Troubled US internet radio company Pandora is finally preparing for a takeover after posting results for another loss-making quarter, over a year since vultures began circling. Pandora has received a $150 million investment injection from private equity firm KKR this week – to balance the books in the hope that a fitting bidder will swoop in.
Liberty Media’s SiriusXM has long been the front runner to acquire Pandora, and there were heavy rumors from inside sources that SiriusXM placed a $3.4 billion offer on the table last year, when Pandora’s market cap was $3 billion. Fast forward to this week, Pandora’s market cap sits at around $2.6 billion, but the company’s share price is up slightly following KKR’s cash – which may pave the way for a slightly higher offer.
Let’s say SiriusXM, or another potential bidder, goes ahead with a $4 billion offer to acquire Pandora and its 76.7 million active listeners, that would work out at paying just over $52 per user – which sounds like a rather good deal to us. But Pandora’s loyal user base – the world’s largest for a digital radio service – is gradually slipping, losing 2.7 million in a year, amid mounting pressure from Spotify, Apple and Amazon.
In a bid to fight back, Pandora launched its on-demand subscription service Pandora Premium in March this year, priced at $10 a month. Pandora hasn’t published subscriber figures for Premium in its latest set of results, but says that 500,000 Premium trials were started in the last seven weeks.
Perhaps a fraction of Pandora’s lost 2.7 million users have been converted to the paid subscription tier, and it will be looking to convert as many as possible in the coming year without cannibalizing its ad-supported tier to oblivion, as advertising accounted for over 70% of Pandora’s revenue in Q1 this year.
Pandora recorded a net loss of $132.3 million for the first quarter of 2017, rising from $132.3 million in Q1 last year, despite growing revenues by 6.8% to $316 million for the quarter.
We can see Pandora being swallowed up to become part of a much bigger global organization. If anyone can turn the business around, it’s John Malone, whose empire has a major hand in both of Pandora’s key business areas – music streaming and ticketing. While Pandora makes a perfect fit for SiriusXM, its ticketing operations could be merged with Live Nation, which is 34.3% owned by Liberty Media.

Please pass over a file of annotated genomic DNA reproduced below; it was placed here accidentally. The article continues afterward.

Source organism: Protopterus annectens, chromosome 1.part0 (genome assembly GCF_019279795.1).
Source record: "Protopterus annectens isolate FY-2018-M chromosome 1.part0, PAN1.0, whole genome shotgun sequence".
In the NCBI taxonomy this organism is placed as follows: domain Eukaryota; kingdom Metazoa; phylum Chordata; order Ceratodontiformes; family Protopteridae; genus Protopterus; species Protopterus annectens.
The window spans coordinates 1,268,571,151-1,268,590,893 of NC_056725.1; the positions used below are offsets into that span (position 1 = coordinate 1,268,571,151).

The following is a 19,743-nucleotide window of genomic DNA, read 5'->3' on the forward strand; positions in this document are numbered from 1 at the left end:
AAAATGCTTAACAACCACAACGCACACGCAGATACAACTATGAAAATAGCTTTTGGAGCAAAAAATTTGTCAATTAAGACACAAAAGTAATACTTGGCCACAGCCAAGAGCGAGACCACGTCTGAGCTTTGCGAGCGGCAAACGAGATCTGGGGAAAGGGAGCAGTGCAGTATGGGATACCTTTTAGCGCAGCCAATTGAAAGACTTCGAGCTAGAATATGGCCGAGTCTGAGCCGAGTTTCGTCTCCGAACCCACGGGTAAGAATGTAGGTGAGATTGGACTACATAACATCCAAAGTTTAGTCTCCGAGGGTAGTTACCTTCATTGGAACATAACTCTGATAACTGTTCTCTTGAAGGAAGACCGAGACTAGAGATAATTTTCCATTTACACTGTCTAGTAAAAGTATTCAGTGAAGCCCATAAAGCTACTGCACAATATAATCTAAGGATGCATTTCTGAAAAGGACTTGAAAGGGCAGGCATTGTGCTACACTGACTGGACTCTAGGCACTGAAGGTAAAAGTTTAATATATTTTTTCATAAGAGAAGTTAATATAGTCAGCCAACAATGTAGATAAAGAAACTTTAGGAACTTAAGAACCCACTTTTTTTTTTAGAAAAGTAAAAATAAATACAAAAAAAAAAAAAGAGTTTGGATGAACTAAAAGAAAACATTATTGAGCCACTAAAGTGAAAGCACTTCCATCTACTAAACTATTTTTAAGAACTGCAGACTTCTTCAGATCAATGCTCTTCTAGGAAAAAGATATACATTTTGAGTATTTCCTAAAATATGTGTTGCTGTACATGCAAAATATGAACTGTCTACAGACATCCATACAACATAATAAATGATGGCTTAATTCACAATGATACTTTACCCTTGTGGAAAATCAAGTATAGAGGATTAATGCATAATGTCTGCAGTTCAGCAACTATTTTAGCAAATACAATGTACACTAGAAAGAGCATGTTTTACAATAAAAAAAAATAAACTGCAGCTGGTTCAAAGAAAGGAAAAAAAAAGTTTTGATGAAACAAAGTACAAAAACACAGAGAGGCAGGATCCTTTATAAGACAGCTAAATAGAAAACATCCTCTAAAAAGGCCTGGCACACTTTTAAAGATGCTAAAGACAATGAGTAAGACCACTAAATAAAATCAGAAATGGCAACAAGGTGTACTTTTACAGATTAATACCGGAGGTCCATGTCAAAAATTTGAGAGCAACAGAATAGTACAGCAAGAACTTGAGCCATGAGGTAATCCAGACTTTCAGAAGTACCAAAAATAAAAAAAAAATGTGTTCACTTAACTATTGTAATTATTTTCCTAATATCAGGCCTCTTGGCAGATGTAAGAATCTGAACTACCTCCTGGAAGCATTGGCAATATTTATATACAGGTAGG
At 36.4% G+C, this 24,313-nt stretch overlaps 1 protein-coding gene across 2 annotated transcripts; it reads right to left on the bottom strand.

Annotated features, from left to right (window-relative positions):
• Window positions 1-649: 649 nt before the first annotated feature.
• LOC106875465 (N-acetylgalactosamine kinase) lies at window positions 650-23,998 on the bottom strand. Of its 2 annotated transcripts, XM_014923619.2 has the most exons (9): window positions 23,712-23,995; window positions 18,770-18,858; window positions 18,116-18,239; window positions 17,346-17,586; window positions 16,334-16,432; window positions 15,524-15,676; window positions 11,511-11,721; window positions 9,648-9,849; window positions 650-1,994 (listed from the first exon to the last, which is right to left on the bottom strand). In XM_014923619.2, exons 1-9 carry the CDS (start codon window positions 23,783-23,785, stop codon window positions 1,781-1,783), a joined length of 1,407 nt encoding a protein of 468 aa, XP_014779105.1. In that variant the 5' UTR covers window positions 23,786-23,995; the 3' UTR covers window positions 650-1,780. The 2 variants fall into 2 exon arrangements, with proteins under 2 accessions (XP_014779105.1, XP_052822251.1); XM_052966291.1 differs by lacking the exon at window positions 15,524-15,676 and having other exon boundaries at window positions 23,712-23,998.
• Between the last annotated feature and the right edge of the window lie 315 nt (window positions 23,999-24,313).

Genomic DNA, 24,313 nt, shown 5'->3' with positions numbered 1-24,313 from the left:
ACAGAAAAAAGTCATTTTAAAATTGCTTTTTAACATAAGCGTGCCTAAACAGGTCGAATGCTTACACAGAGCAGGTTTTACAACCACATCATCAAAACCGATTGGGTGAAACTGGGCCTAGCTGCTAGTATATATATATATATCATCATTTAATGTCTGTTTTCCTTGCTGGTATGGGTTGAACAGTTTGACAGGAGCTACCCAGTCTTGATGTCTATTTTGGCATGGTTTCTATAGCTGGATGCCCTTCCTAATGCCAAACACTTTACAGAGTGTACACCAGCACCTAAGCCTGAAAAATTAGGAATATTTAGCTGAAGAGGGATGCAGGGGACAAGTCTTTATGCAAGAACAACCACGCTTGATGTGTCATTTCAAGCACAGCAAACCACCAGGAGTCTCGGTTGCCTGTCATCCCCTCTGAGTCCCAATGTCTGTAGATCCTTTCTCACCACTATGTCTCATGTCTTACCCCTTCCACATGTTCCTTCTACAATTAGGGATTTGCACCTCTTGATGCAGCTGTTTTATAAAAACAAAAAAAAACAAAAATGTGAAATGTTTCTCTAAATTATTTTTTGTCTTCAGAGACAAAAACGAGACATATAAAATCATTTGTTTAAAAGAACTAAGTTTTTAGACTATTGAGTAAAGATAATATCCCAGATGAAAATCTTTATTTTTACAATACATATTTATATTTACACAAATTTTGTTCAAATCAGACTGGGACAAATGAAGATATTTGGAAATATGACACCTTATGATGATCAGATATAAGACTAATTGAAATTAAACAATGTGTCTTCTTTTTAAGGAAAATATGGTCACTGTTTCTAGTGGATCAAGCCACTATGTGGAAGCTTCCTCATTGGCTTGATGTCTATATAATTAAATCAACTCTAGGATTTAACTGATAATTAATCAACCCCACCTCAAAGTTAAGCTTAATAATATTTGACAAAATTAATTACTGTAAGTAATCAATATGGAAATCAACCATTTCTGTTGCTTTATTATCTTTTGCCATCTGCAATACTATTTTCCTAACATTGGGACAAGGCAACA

It’s worth noting that SirusXM itself is in a fight to escape the clutches of Liberty Media which helped it out with cash that converted to a 40% shareholding back in 2009, when Dish Network was stalking the company. Liberty Media holds a 66% stake in SiriusXM today, and as the radio firm continues to publish record financial results, this might push Pandora’s asking price a little higher still.
The company says a sale is one of several strategies currently being weighed up and more will become clear in the next 30 days or so, following a shake-up of board members. Richard Sarnoff, KKR’s Head of Media & Communications, will join Pandora’s board of directors in place of two departing members.
Pandora has projected revenue for the next quarter in the range of $360 million and $375 million, and expects full year revenue to come in between $1.5 billion and $1.65 billion.
Pandora CFO Naveen Chopra, fresh from being a kind of interim CEO at TiVo through the sale to Rovi, said, “we are happy to be partnering with KKR on this investment. A strong balance sheet gives us the ability to accelerate growth investments when appropriate and to compete aggressively in a rapidly changing, complex market.”
New board member Sarnoff commented, “a true pioneer in digital music, we believe that Pandora is uniquely positioned over the long term given the sheer size of its user base, the quality of its new subscription services and the fact that it has created one of the few scaled streaming media businesses in the US. The launch of Pandora Premium is yet another example of innovation at a company that created the modern-day music recommendation engine. And we believe that the next few years should be transformational for the company.”